The five years after qualificationBMJ 1994; 309 doi: https://doi.org/10.1136/bmj.309.6968.1524 (Published 10 December 1994) Cite this as: BMJ 1994;309:1524
- Jenny Firth-Cozens
The psychopathology of hospital life is keeping women doctors away
The week that saw a coroner request the urgent examination of junior doctors' working conditions (p 1530)1 also saw the publication of Doctors and Their Careers: A New Generation (p 1529).2 3 The latest report in series of interviews with doctors, it confirms that their unhappiness is as great as ever. An earlier report considered three cohorts of men and women who had graduated in 1966, 1971, and 1981.4 In the present study 124 female and 105 male graduates from 1986 were interviewed; most of the comparisons are with the graduates of five years before. The author's aim was to focus on “changes or trends in the activity or participation rates of women doctors,” but her book relates to both women and men (as did her previous one).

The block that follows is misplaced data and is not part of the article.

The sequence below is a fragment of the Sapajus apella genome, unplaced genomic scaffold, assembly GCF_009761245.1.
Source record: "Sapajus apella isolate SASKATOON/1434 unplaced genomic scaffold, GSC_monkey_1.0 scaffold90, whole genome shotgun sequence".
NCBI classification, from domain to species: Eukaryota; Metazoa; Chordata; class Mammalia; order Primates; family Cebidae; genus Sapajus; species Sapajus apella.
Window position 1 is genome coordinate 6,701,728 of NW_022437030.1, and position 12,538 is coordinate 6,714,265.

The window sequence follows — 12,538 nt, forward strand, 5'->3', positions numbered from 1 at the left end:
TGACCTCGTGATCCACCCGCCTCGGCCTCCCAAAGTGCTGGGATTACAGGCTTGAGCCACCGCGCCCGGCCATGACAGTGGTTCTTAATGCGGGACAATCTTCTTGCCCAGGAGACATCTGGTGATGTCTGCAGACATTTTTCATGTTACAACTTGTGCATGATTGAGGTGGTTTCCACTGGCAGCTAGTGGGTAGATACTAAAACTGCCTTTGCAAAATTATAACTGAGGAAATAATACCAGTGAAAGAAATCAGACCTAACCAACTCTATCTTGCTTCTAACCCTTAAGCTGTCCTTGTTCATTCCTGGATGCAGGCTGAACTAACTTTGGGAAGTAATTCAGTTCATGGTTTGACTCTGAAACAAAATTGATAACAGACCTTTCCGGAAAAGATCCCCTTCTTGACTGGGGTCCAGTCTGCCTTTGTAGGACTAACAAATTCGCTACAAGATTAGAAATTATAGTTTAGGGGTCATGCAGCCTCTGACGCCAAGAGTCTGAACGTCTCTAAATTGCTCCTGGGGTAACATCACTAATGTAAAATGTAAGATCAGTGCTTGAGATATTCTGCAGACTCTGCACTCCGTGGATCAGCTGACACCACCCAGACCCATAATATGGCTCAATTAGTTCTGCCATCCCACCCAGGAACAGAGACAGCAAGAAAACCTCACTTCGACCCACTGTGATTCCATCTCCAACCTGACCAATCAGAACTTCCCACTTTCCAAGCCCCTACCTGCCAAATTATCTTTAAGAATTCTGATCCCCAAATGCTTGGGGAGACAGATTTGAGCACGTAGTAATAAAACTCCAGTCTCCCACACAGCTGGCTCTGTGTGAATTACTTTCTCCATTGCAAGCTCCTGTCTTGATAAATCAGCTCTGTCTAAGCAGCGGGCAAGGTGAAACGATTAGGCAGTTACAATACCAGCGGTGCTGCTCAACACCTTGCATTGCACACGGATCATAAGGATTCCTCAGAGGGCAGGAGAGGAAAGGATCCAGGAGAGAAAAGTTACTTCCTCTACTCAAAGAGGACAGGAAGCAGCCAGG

Allen's starting point is that half of medical graduates are now female but that the proportion of women falls with the seniority of rank: in 1993, 17% of consultants and 26% of principals in general practice were women. Although the trend is up, the NHS Executive's goal of women making up 20% of female consultants by the end of this year is unlikely to be met.5 In certain specialties the picture is gloomier, with women making up 4% of consultants in surgery, 11% in accident and emergency, and 15% in obstetrics and gynaecology. In Allen's latest cohort less …
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